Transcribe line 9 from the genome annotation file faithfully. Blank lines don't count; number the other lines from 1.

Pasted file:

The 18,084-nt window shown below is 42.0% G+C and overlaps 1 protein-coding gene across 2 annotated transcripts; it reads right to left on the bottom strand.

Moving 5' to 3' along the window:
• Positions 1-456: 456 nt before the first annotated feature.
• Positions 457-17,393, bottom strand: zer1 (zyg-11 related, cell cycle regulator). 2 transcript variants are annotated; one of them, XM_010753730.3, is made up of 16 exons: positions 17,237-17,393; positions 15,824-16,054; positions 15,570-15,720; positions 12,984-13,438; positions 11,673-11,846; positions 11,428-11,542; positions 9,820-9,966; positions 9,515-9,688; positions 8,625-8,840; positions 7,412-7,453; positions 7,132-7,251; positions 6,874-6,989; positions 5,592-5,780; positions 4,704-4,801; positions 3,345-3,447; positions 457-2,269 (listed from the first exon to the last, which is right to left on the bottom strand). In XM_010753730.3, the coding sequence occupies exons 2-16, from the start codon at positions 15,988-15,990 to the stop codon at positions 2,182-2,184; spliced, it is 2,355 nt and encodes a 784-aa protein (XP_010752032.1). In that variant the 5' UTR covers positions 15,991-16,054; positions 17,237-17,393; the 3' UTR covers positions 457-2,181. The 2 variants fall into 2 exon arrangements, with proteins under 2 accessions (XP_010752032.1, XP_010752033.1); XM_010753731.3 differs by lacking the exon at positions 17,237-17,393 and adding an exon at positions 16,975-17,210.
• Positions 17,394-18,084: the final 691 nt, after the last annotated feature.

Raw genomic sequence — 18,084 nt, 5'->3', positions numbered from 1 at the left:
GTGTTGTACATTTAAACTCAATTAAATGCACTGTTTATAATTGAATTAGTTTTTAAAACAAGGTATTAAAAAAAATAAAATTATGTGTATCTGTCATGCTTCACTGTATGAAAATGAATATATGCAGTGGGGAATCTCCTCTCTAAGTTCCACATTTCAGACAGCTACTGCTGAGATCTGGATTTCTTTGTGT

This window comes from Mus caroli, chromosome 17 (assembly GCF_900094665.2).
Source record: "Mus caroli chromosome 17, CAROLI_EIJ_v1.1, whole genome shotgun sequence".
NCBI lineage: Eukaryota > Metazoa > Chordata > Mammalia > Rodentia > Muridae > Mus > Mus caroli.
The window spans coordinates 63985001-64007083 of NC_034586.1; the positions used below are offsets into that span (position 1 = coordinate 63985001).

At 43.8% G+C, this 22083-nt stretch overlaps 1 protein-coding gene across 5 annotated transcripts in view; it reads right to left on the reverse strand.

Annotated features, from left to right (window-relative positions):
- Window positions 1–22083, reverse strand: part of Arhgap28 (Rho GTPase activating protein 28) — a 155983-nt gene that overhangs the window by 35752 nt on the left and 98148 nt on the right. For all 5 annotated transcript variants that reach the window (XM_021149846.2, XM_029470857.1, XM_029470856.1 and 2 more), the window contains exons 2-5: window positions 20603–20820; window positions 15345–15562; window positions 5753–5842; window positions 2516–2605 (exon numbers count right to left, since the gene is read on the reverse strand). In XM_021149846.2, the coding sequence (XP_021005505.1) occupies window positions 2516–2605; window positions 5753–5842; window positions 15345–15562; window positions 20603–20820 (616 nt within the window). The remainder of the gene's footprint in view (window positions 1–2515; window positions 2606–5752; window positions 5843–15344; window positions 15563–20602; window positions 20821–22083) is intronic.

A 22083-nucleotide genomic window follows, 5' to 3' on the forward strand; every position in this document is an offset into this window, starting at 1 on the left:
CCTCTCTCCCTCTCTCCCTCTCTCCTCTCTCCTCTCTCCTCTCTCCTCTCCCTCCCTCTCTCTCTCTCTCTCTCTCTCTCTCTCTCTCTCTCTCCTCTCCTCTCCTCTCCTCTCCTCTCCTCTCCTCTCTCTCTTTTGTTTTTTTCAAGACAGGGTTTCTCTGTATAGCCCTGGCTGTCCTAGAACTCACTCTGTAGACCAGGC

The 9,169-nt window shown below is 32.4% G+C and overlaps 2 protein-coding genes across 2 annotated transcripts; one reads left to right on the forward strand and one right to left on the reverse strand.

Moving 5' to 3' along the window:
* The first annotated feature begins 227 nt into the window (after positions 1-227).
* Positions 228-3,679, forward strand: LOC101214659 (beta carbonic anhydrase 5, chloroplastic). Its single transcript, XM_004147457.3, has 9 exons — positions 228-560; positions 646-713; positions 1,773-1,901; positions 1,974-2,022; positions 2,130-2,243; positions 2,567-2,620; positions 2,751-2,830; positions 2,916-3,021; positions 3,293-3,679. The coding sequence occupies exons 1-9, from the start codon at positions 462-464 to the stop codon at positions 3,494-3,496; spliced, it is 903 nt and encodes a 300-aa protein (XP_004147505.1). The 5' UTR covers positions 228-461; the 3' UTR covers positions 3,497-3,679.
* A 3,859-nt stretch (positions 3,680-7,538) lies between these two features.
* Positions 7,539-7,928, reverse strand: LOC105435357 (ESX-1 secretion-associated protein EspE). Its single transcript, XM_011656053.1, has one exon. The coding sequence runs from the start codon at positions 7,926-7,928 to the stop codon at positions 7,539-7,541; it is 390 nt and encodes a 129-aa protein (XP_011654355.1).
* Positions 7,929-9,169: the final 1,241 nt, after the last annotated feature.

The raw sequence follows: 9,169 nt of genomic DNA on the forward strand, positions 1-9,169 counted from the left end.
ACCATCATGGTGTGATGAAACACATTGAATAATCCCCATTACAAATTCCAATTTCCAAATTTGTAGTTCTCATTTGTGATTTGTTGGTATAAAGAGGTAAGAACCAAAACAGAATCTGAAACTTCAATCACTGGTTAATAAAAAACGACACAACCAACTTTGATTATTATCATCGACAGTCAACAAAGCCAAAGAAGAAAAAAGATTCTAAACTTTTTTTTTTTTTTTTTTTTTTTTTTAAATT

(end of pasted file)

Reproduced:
Source record: "Mus caroli chromosome 17, CAROLI_EIJ_v1.1, whole genome shotgun sequence".